Alison Griffiths

With Father's Day just around the corner, I'm facing the first one without my dear old Dad who slipped away quietly at the age of 89 in January. Contemplating his life, I have come to the realization that we were very different people but we did share a keen interest in money and business.

Much of what I do today has roots in financial lessons he taught me. Interestingly, my Dad was never particularly good with money, mainly because he had a flaw that kept him from achieving financial freedom. He could never deny my restless mother in her endless search for the perfect home - 16 of them over 42 years. It was a very expensive habit for people of modest means.

But he taught me some important lessons. Here are a six of them:

1. Stay put. Early on Dad told me, likely after considering the state of his bank account following yet another move, that I should buy a home and stay in it forever. He repeated that over the years and it is probably the smartest piece of financial advice that exists.

2. Invest in education. My grandfather pulled Dad out of school at age 13 and enrolled him in the British air force. A job, in those pre-World War 11 years was far more important than education. Later Dad finished high school and earned a B.A. while in the Royal Canadian Air Force.

Then at the age of 52 he graduated from law school and practiced for the next 17 years. He never actually earned a large income as a lawyer. In fact, I think he was terrible at insisting people pay him and was a sucker for a sob story. But education for him was as much about satisfaction as money.

This is a good lesson for today's youth who have been schooled by parents and the system to connect education directly with a job down the road. Education is an investment that pays off in many more ways than simply future income.

3. Balance your chequebook. I used to marvel at the military precision of my father's chequebook. Every purchase was recorded and subtracted from the previous balance. At the top of each page the balance was carried forward and my father always knew exactly how much money was left in the account.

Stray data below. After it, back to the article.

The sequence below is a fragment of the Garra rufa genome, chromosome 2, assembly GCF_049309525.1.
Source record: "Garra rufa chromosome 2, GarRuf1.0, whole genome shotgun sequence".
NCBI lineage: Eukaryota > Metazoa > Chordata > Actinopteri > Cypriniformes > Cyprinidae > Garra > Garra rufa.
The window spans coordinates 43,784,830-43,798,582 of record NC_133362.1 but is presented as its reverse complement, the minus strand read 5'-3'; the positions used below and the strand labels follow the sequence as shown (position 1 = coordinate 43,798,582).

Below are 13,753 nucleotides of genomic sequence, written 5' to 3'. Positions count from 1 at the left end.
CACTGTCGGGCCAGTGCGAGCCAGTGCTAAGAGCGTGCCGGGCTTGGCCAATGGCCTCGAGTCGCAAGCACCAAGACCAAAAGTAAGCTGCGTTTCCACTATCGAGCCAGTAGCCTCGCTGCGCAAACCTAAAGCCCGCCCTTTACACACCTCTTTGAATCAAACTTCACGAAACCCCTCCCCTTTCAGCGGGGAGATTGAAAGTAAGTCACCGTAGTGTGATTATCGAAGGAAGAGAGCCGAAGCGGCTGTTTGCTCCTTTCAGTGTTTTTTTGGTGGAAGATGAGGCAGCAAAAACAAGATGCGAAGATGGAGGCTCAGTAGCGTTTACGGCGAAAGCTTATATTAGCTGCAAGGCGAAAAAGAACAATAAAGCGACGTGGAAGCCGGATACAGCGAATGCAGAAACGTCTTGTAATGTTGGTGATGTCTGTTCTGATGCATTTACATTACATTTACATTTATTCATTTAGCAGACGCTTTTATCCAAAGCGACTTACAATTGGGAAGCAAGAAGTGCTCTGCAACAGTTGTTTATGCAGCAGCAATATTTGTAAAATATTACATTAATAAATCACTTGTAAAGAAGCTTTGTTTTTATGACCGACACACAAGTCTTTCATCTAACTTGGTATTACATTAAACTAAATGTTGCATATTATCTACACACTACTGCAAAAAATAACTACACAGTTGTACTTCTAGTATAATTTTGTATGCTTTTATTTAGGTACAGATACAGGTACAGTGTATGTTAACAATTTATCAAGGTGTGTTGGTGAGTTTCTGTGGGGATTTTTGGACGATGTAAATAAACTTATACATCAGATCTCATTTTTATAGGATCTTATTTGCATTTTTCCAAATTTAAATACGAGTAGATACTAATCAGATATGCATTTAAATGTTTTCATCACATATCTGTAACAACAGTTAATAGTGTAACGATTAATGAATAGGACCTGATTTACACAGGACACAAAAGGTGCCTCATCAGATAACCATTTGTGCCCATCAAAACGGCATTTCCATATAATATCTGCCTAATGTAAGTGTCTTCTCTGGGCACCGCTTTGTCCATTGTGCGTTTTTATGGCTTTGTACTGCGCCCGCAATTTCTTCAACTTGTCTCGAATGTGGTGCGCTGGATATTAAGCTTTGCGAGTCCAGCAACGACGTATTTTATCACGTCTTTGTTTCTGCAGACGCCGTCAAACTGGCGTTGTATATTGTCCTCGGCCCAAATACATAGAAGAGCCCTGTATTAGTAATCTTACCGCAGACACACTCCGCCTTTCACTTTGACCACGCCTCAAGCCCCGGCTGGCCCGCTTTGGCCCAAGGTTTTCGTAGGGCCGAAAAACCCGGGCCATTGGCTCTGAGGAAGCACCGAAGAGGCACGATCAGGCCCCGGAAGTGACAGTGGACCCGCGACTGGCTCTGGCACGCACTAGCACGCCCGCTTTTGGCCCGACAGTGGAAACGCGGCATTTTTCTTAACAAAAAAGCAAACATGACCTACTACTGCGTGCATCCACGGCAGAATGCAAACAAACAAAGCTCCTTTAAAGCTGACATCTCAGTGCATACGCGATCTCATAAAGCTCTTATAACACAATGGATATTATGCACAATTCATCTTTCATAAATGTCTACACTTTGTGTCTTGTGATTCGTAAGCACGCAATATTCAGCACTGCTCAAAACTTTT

He used to chide my mother because she wrote down her cheques but never did the subtraction. She claimed to keep the balance in her head, and she probably did, but Dad would often take her chequebook and quickly do the math, just in case.

It is a good lesson for 2012 with the ease of debit cards, e-transfers, automatic billing and smartphone swiping. They all make spending more convenient but it is far too easy to lose track of what is left in your account. Fortunately, there are now many apps to help do the job my father once did after every purchase.

4. Make time for money. My father always set aside time to pay bills and contemplate the family finances. He would sit down after dinner in a quiet corner (not easy to find in a small house inhabited by three children and a dog) with his bills, bank statements and a letter opener. Bills were paid, the payment date noted, recorded in his chequebook, then meticulously filed.

Cornering a piece of your week to get caught up financially is far better than facing a panic after a couple of months has passed.

5. Love your pension. After he left the military Dad had the opportunity to buy back some years of his defined benefit pension (DB) plan. He and my mother debated vigorously about this as they were on the hunt for another house. My father prevailed and that decision eventually meant a much better income during retirement.

Today DB plans are on the wane but contributing regularly for retirement does yield enormous dividends decades down the road.

6. Small is beautiful. Aside from moving too much, my father told me he wished they hadn't spent what was then called the monthly Baby Bonus. Dad realized that if the money had been saved they would never have missed it and after 18 years we three children would have had a nice pot of money for education.

So, kids of all ages, you may not think your Dad is particularly money savvy but I'm betting every father has lessons to pass on from the experiences of a lifetime. This Father's Day ask your Pop for a few financial words of wisdom.